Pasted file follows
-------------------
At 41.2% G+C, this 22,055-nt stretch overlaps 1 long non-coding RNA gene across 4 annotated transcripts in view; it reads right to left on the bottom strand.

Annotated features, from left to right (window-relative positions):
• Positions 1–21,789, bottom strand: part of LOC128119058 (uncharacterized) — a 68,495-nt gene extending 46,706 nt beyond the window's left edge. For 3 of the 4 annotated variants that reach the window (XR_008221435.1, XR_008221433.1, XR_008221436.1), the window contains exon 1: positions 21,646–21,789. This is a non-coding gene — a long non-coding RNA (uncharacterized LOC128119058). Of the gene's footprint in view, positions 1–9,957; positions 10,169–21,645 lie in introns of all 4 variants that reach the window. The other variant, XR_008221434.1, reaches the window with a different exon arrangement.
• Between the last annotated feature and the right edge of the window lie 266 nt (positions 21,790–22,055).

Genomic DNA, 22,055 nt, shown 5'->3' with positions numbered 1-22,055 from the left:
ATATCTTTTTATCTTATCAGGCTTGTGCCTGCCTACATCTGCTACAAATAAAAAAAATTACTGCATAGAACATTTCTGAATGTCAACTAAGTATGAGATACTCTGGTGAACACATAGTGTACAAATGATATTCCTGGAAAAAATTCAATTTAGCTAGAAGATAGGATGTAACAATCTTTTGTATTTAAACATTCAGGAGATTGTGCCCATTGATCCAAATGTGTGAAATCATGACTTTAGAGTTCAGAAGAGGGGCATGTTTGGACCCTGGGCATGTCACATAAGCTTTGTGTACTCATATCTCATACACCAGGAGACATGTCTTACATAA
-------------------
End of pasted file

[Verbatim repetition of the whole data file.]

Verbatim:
At 41.2% G+C, this 22,055-nt stretch overlaps 1 long non-coding RNA gene across 4 annotated transcripts in view; it reads right to left on the bottom strand.

Annotated features, from left to right (window-relative positions):
• Positions 1–21,789, bottom strand: part of LOC128119058 (uncharacterized) — a 68,495-nt gene extending 46,706 nt beyond the window's left edge. For 3 of the 4 annotated variants that reach the window (XR_008221435.1, XR_008221433.1, XR_008221436.1), the window contains exon 1: positions 21,646–21,789. This is a non-coding gene — a long non-coding RNA (uncharacterized LOC128119058). Of the gene's footprint in view, positions 1–9,957; positions 10,169–21,645 lie in introns of all 4 variants that reach the window. The other variant, XR_008221434.1, reaches the window with a different exon arrangement.
• Between the last annotated feature and the right edge of the window lie 266 nt (positions 21,790–22,055).

Genomic DNA, 22,055 nt, shown 5'->3' with positions numbered 1-22,055 from the left:
ATATCTTTTTATCTTATCAGGCTTGTGCCTGCCTACATCTGCTACAAATAAAAAAAATTACTGCATAGAACATTTCTGAATGTCAACTAAGTATGAGATACTCTGGTGAACACATAGTGTACAAATGATATTCCTGGAAAAAATTCAATTTAGCTAGAAGATAGGATGTAACAATCTTTTGTATTTAAACATTCAGGAGATTGTGCCCATTGATCCAAATGTGTGAAATCATGACTTTAGAGTTCAGAAGAGGGGCATGTTTGGACCCTGGGCATGTCACATAAGCTTTGTGTACTCATATCTCATACACCAGGAGACATGTCTTACATAA